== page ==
Baseball players also tend to be asked to put in a lot of unpaid overtime — as Henson alludes — something which was codified into law last March when minor leaguers were classified as seasonal workers and therefore exempted from the Fair Labor Standards Act of 1938. This made them ineligible for a minimum wage and overtime pay. Many minor leaguers make less than $10,000 per year. While Murray could presumably get by with his signing bonus, he would still be asked to come early to the ballpark and stay late for no immediate reward. It’s one thing to stay late and study film as a professional in a major city; it’s an entirely different thing to do it in Beloit, Wisconsin, home of the Athletics’ Single-A affiliate. Murray is a human being, after all.

If the sad circumstances of minor league life help steer Murray towards an NFL career, Major League Baseball should be embarrassed. MLB should already be embarrassed that it’s even a consideration. If nothing else, this should serve as a wake-up call for the league to improve minor league standards across the board, starting with pay but also including all facets of healthcare and nutrition, as well as travel and housing arrangements. From a strictly business standpoint, MLB should want to attract and maintain the best athletes. Given the state of the minor leagues right now, the league isn’t doing a great job of that. No one would blame Murray if he decides to pursue a career in the NFL instead.

Baseball seeking a second lab for MLB COVID-19 tests

MLB COVID-19 tests
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Ken Rosenthal of The Athletic reported last night that Major League Baseball is “actively pursuing an additional medical lab site to increase the speed and efficiency” of MLB COVID-19 tests.

The current setup — as planned by MLB and approved by the MLBPA as a part of the plan to play the 2020 season — is for all MLB COVID-19 tests to be sent to and processed by MLB’s PED testing lab in Salt Lake City, Utah. As you likely heard, there have been delays in the administration of COVID-19 tests and in the shipping of tests to Utah, but to date no one has reported that the lab itself has not been able to handle the tests once they’ve arrived there. If MLB is looking for a second lab site a week into this process, it suggests that their plans for the Utah lab might not be working the way they had anticipated.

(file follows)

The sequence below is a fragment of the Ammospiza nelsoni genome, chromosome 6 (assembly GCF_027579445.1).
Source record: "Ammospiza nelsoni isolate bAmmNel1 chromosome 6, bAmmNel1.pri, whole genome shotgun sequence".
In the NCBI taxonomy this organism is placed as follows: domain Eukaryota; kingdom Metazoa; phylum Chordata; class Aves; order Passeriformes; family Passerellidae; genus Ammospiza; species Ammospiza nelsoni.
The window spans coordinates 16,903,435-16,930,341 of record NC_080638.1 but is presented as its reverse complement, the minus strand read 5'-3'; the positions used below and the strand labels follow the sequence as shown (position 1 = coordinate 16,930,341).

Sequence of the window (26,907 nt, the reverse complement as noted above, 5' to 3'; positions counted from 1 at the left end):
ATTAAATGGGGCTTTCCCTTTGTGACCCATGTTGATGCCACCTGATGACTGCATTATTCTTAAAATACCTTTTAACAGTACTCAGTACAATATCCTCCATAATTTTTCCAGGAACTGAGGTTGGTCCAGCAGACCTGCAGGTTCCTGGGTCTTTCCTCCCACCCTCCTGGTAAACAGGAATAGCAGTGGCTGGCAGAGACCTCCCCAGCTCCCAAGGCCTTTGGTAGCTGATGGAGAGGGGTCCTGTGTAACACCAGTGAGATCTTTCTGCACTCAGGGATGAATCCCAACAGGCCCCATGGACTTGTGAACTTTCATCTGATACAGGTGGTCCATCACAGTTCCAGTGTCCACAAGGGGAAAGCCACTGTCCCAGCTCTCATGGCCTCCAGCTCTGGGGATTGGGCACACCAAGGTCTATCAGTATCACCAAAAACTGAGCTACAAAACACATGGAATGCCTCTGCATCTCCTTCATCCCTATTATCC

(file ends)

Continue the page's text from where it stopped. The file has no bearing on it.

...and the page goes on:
The issues with testing have created unease around the game in recent days, with some players and team executives speaking out against Major League Baseball’s handling of the plan in the early going. Commissioner Rob Manfred, meanwhile, has responded defensively to the criticism.

Meanwhile, the New York Times reported this morning that, months into the COVID-19 pandemic, the United States still lacks testing capacity. From the report:

Lines for coronavirus tests have stretched around city blocks and tests ran out altogether in at least one site on Monday, new evidence that the country is still struggling to create a sufficient testing system months into its battle with Covid-19 . . .“It’s terrifying, and clearly an evidence of a failure of the system,” said Dr. Morgan Katz, an infectious disease expert at Johns Hopkins Hospital . . . in recent weeks, as cases have surged in many states, the demand for testing has soared, surpassing capacity and creating a new testing crisis.

It’s less than obvious, to say the least, how Major League Baseball plans to expand capacity for MLB COVID-19 tests while America as a whole is experiencing “a new testing crisis” and a “failure of the system.” At the very least it’s less than obvious how, even if Major League Baseball can do so, it can do so ethically.